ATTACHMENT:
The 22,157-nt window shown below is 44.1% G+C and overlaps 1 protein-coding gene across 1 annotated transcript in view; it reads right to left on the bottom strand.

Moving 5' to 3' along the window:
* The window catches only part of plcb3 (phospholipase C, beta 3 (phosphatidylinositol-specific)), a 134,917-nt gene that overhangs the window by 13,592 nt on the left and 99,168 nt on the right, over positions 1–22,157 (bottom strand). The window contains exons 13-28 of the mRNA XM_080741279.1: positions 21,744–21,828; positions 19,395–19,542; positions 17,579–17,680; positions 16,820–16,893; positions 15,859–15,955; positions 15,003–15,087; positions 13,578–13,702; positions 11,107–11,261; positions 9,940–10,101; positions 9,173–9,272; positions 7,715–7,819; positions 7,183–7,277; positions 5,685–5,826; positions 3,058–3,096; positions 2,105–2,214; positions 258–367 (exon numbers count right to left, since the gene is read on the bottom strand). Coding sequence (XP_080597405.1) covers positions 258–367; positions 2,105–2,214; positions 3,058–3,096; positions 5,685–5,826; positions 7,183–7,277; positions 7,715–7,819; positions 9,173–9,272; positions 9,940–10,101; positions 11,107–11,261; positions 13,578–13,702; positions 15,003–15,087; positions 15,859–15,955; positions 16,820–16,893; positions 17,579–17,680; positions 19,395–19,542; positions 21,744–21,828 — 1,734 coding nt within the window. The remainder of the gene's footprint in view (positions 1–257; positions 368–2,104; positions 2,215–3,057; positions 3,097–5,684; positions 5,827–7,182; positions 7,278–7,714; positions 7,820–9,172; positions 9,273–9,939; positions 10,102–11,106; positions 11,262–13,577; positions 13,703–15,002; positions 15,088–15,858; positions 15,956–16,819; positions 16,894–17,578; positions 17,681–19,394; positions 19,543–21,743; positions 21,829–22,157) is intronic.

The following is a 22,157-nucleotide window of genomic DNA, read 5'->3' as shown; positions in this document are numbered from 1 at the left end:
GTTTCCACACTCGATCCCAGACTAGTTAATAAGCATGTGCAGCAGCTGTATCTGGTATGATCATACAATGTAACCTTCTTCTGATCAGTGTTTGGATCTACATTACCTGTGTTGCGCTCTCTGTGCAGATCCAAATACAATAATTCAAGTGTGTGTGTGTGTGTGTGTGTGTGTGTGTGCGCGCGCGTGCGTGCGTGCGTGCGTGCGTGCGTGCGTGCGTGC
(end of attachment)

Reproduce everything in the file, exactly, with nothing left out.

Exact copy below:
The 22,157-nt window shown below is 44.1% G+C and overlaps 1 protein-coding gene across 1 annotated transcript in view; it reads right to left on the bottom strand.

Moving 5' to 3' along the window:
* The window catches only part of plcb3 (phospholipase C, beta 3 (phosphatidylinositol-specific)), a 134,917-nt gene that overhangs the window by 13,592 nt on the left and 99,168 nt on the right, over positions 1–22,157 (bottom strand). The window contains exons 13-28 of the mRNA XM_080741279.1: positions 21,744–21,828; positions 19,395–19,542; positions 17,579–17,680; positions 16,820–16,893; positions 15,859–15,955; positions 15,003–15,087; positions 13,578–13,702; positions 11,107–11,261; positions 9,940–10,101; positions 9,173–9,272; positions 7,715–7,819; positions 7,183–7,277; positions 5,685–5,826; positions 3,058–3,096; positions 2,105–2,214; positions 258–367 (exon numbers count right to left, since the gene is read on the bottom strand). Coding sequence (XP_080597405.1) covers positions 258–367; positions 2,105–2,214; positions 3,058–3,096; positions 5,685–5,826; positions 7,183–7,277; positions 7,715–7,819; positions 9,173–9,272; positions 9,940–10,101; positions 11,107–11,261; positions 13,578–13,702; positions 15,003–15,087; positions 15,859–15,955; positions 16,820–16,893; positions 17,579–17,680; positions 19,395–19,542; positions 21,744–21,828 — 1,734 coding nt within the window. The remainder of the gene's footprint in view (positions 1–257; positions 368–2,104; positions 2,215–3,057; positions 3,097–5,684; positions 5,827–7,182; positions 7,278–7,714; positions 7,820–9,172; positions 9,273–9,939; positions 10,102–11,106; positions 11,262–13,577; positions 13,703–15,002; positions 15,088–15,858; positions 15,956–16,819; positions 16,894–17,578; positions 17,681–19,394; positions 19,543–21,743; positions 21,829–22,157) is intronic.

The following is a 22,157-nucleotide window of genomic DNA, read 5'->3' as shown; positions in this document are numbered from 1 at the left end:
GTTTCCACACTCGATCCCAGACTAGTTAATAAGCATGTGCAGCAGCTGTATCTGGTATGATCATACAATGTAACCTTCTTCTGATCAGTGTTTGGATCTACATTACCTGTGTTGCGCTCTCTGTGCAGATCCAAATACAATAATTCAAGTGTGTGTGTGTGTGTGTGTGTGTGTGTGTGCGCGCGCGTGCGTGCGTGCGTGCGTGCGTGCGTGCGTGCGTGC